Inner Peace by Rich Lang: The search for inner peace in the midst of a noisy, hurried, anxious and acquisitive society is a worthy and understandable pursuit.
The search for inner peace in the midst of a noisy, hurried, anxious and acquisitive society is a worthy and understandable pursuit. However, the search for inner peace must not be separated from the forgotten classical ideals of self-cultivation, compassionate community and nobility of spirit.
More expansively, these forgotten ideals include the cultivation of spiritual insight, natural wonder, intellectual reflection, authentic friendship, artistic creativity and ethical integrity. What we are talking about is a renewed vision of "the universal human" — the liberation of our creative potential within the larger context of the ecology of being, the presence of mystery and reverence for life.
I find the relationship between inner peace and outward striving to be a creative dialectic, just as introversion and extraversion, solitude and community, detachment and engagement, awareness and involvement are continually cycling back and forth in our lives. Either extreme will get us in trouble. We need to discover "the middle way."
Aristotle, Buddha, and Confucius all spoke of the golden mean or middle way between excess and defect, too much and too little. We are still learning that lesson today. We either get caught up in the frenetic rat-race or we fall into lethargic depression when we stop running everywhere. We have altered Descartes idea from "I think, therefore I am" to "I do, therefore I am." We fear that we will fall out of existence if we stop doing. We must recover "being" and "relating" and the deeper spiritual context for "doing" and "achieving."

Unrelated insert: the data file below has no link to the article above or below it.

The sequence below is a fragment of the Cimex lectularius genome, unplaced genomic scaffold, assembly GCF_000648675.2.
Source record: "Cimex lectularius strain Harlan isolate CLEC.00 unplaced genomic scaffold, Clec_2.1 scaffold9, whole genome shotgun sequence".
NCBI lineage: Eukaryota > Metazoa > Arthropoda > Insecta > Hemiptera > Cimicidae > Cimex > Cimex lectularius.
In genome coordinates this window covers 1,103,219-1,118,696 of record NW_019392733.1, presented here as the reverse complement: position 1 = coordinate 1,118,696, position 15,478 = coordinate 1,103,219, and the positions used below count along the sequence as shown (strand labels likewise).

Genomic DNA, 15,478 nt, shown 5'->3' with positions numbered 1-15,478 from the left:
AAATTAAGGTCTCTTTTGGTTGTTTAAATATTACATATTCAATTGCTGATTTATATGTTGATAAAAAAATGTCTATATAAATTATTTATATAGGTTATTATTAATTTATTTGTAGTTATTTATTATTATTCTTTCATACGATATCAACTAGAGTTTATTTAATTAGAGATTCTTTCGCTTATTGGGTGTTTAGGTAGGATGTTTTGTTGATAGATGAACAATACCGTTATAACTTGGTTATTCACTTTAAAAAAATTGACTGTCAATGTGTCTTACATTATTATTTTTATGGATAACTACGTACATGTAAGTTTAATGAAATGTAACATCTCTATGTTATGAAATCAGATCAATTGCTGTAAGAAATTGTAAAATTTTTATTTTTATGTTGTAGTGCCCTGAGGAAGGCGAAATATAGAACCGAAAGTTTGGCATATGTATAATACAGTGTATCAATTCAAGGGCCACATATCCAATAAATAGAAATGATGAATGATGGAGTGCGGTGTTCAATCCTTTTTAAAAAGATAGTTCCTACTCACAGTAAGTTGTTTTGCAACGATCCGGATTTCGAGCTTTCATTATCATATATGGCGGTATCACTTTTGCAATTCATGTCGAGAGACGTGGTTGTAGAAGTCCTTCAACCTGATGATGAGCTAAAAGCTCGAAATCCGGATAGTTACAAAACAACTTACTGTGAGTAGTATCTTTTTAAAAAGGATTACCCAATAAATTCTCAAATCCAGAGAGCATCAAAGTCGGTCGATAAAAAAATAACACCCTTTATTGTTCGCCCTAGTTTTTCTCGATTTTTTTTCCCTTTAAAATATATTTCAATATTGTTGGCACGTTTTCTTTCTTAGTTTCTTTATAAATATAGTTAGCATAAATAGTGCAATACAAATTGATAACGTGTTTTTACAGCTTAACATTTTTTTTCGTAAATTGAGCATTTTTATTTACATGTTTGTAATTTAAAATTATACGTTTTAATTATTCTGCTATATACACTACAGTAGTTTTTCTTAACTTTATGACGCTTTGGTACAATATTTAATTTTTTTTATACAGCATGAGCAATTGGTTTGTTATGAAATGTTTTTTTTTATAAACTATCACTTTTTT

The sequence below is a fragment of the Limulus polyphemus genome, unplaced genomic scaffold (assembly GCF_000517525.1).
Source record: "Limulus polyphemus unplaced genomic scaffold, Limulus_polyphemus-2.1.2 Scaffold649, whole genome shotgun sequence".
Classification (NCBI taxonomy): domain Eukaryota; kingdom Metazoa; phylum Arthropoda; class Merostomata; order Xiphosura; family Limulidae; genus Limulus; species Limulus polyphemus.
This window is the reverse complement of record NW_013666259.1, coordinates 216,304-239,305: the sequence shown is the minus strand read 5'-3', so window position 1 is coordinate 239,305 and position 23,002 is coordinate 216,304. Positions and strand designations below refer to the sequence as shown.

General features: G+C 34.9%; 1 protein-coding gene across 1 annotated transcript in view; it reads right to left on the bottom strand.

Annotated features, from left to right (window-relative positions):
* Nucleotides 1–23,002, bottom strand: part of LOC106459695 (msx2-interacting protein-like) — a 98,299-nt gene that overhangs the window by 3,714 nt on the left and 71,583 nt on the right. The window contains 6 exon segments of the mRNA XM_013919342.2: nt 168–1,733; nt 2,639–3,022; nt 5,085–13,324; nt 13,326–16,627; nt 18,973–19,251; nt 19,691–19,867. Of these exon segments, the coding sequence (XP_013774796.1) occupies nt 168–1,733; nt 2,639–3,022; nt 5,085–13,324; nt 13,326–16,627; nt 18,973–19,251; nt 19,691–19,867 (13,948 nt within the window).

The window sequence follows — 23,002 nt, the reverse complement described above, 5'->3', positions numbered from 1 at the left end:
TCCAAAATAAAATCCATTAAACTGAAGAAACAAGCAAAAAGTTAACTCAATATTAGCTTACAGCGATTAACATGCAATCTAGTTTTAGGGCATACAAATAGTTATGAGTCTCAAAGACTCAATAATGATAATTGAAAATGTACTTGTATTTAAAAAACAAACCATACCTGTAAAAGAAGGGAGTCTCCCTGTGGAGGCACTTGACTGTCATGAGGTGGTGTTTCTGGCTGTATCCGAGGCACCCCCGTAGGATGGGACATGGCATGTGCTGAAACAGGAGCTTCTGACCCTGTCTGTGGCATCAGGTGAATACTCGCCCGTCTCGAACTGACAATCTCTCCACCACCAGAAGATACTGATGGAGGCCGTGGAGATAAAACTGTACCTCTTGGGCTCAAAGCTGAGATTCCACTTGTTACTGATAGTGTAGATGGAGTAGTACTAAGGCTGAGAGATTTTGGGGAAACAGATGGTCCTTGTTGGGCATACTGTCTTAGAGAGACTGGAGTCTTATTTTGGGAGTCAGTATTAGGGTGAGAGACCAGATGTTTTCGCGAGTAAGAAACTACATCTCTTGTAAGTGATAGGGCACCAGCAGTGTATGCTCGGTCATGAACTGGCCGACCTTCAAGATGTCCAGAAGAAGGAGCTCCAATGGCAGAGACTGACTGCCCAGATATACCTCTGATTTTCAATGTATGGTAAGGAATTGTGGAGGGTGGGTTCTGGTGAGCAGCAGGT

In my life I try to strike a balance between contemplation and community, reflection and dialogue. At Omega House I enjoy assisting university students and adult learners of all ages to engage "The Great Conversation." This conversation includes the basic worldview questions and profound wisdom traditions. These conversations happen every Friday at noon. They are free and open to the general public. Our Southern Oregon University spiritual life community also meets every Friday. It uses classical music and sacred chant from the world's spiritual traditions to cultivate "contemplative space" in a world dominated by "the tyranny of the urgent" and the compression of time. We need to remember that "the urgent is seldom important, and the important is seldom urgent."
True peace of mind must not be separated from the forgotten ideals of self-cultivation, civil society and nobility of spirit. Especially, it must integrate the rhythm between contemplative solitude and community dialogue. It must renew our connection to the sacred, the eternal, the sublime, but without degenerating into a self-defeating attempt to escape the human condition, the perplexities of life and the exigencies of time. What we need is wisdom, compassion, courage and grace.
In closing, I recommend a delightful book entitled "Nobility of Spirit: A Forgotten Ideal," by Rob Riemen. Mr. Rieman is an essayist and cultural philosopher and founder of the Nexus Institute, an international center devoted to intellectual reflection and to inspiring Western cultural and philosophical debate. In this book he identifies nobility of spirit in the life and work of Spinoza, Goethe and Thomas Man, explores the quest for the good society in our own age and addresses the pursuit of truth and freedom that has engaged many of history's greatest minds.
The Rev. Richard C. Lang is the executive director of Omega House Spiritual Life Center and Creative Learning Community, located at 371 S. Mountain Ave. He can be reached at (541) 488-2304 or email@example.com.
You are invited to share what inner peace means to you. Send a 650-word article to Sally McKirgan at firstname.lastname@example.org .